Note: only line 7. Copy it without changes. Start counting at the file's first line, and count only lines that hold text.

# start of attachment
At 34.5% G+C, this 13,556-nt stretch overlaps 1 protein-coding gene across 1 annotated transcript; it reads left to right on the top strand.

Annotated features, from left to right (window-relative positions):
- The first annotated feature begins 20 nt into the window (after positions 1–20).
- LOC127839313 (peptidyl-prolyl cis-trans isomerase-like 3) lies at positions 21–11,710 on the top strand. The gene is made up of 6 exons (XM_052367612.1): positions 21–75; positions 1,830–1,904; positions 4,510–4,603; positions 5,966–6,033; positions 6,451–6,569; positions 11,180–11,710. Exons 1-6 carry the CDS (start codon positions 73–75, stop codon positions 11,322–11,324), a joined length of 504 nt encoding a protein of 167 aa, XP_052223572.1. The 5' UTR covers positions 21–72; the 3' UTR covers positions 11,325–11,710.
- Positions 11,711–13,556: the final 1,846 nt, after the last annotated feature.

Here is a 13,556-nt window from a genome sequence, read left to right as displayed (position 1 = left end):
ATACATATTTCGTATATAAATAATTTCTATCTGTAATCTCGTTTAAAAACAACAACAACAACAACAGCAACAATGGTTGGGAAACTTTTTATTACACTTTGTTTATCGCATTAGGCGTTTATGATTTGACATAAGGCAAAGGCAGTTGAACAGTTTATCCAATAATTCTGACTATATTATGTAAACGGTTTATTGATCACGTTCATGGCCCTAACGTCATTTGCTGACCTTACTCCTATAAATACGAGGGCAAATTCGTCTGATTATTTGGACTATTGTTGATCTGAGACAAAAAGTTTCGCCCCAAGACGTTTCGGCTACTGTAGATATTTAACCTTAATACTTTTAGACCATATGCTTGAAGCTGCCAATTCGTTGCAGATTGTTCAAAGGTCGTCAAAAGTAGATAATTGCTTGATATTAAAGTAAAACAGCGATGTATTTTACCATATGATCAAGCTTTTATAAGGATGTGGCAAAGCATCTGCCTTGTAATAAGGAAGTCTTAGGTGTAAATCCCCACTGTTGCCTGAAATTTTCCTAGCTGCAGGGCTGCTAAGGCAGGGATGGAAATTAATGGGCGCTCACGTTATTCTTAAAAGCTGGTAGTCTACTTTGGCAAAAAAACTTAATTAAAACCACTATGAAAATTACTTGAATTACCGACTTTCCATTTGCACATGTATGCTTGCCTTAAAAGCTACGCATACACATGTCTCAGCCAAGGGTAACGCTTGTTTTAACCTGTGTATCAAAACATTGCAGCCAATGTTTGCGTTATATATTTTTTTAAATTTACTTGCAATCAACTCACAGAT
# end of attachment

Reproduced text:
ATACATATTTCGTATATAAATAATTTCTATCTGTAATCTCGTTTAAAAACAACAACAACAACAACAGCAACAATGGTTGGGAAACTTTTTATTACACTTTGTTTATCGCATTAGGCGTTTATGATTTGACATAAGGCAAAGGCAGTTGAACAGTTTATCCAATAATTCTGACTATATTATGTAAACGGTTTATTGATCACGTTCATGGCCCTAACGTCATTTGCTGACCTTACTCCTATAAATACGAGGGCAAATTCGTCTGATTATTTGGACTATTGTTGATCTGAGACAAAAAGTTTCGCCCCAAGACGTTTCGGCTACTGTAGATATTTAACCTTAATACTTTTAGACCATATGCTTGAAGCTGCCAATTCGTTGCAGATTGTTCAAAGGTCGTCAAAAGTAGATAATTGCTTGATATTAAAGTAAAACAGCGATGTATTTTACCATATGATCAAGCTTTTATAAGGATGTGGCAAAGCATCTGCCTTGTAATAAGGAAGTCTTAGGTGTAAATCCCCACTGTTGCCTGAAATTTTCCTAGCTGCAGGGCTGCTAAGGCAGGGATGGAAATTAATGGGCGCTCACGTTATTCTTAAAAGCTGGTAGTCTACTTTGGCAAAAAAACTTAATTAAAACCACTATGAAAATTACTTGAATTACCGACTTTCCATTTGCACATGTATGCTTGCCTTAAAAGCTACGCATACACATGTCTCAGCCAAGGGTAACGCTTGTTTTAACCTGTGTATCAAAACATTGCAGCCAATGTTTGCGTTATATATTTTTTTAAATTTACTTGCAATCAACTCACAGAT